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Traditional VS disc brakes: a neverending debate

Traditional VS disc brakes: a neverending debate

Traditional brakes

What are traditional brakes?

For more than 100 years, road bikes have been equipped with so-called traditional brakes. They are the simplest variant but still quite effective. When you activate the brake lever, the tension on the cable increases and the brake caliper locks onto the wheel rim. The pads on the brake caliper create friction on the rim track, thus stopping the wheel.


The setup works very well, which is why they are still widely used. What, however, has made traditional brakes the first choice so far?

  • Simplicity: if they’re not broken, don’t change them. Decades of research and technological advancements have not changed how traditional brakes work. In fact, they are the world standard.
  • Easy maintenance: the components of the traditional brake and its maintenance are elementary, so they are easier to repair than more complex braking systems.
  • Affordability: a simpler braking system equals a more affordable bicycle. Easier repairs and less expensive spare parts translate into savings over time.
  • Lightness: the simple system of traditional brakes requires only a few components, which implies a lower overall weight. Lighter doesn’t necessarily mean better, but if you need to save on weight they are the right solution for you.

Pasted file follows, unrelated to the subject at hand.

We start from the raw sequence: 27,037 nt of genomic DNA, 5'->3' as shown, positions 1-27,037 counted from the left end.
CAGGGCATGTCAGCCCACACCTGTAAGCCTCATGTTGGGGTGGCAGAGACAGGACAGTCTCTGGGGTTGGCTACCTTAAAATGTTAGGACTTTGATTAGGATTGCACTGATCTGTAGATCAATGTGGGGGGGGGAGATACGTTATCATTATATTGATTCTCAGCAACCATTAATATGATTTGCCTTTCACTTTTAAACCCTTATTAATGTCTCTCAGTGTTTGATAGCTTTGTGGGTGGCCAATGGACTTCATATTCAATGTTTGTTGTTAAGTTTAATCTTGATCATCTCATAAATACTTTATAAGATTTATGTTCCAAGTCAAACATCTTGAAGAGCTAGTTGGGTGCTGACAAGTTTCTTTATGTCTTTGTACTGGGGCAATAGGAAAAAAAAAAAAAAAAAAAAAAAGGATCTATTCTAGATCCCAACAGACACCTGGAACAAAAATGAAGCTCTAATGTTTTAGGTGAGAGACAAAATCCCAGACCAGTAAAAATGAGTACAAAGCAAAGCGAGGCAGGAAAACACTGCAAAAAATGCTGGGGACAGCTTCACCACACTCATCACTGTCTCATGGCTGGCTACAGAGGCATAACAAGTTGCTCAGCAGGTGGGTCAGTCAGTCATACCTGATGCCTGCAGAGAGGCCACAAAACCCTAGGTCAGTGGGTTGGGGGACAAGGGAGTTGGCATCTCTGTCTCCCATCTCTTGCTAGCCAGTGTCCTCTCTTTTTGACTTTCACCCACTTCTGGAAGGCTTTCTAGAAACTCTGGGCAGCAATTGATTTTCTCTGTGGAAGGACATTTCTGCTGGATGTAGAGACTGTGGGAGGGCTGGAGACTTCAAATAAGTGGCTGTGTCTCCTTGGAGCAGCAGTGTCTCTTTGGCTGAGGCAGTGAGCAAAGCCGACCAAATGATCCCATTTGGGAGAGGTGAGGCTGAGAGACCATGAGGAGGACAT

• Wheel condition indicator: since the caliper is in contact with the wheel rim, it’s easy to tell when you need to realign it by pulling the spokes again. If one of the pads is touching the rim’s braking track more than the other, then you know your wheel isn’t turning properly.


Although traditional brakes still dominate the market, that doesn’t mean they’re perfect. Let’s take a look at some of their disadvantages.

  • Less power: generally speaking, traditional brakes, despite having undergone several improvements, still apply less braking power than their counterparts because of their structure.
  • Reduced modulation: when using traditional brakes, controlling the pressure exerted during braking is more complicated. In fact, it is harder to control speed without the wheel suddenly locking. Even professionals struggle with this, especially on rainy days and with carbon wheels (and carbon braking track).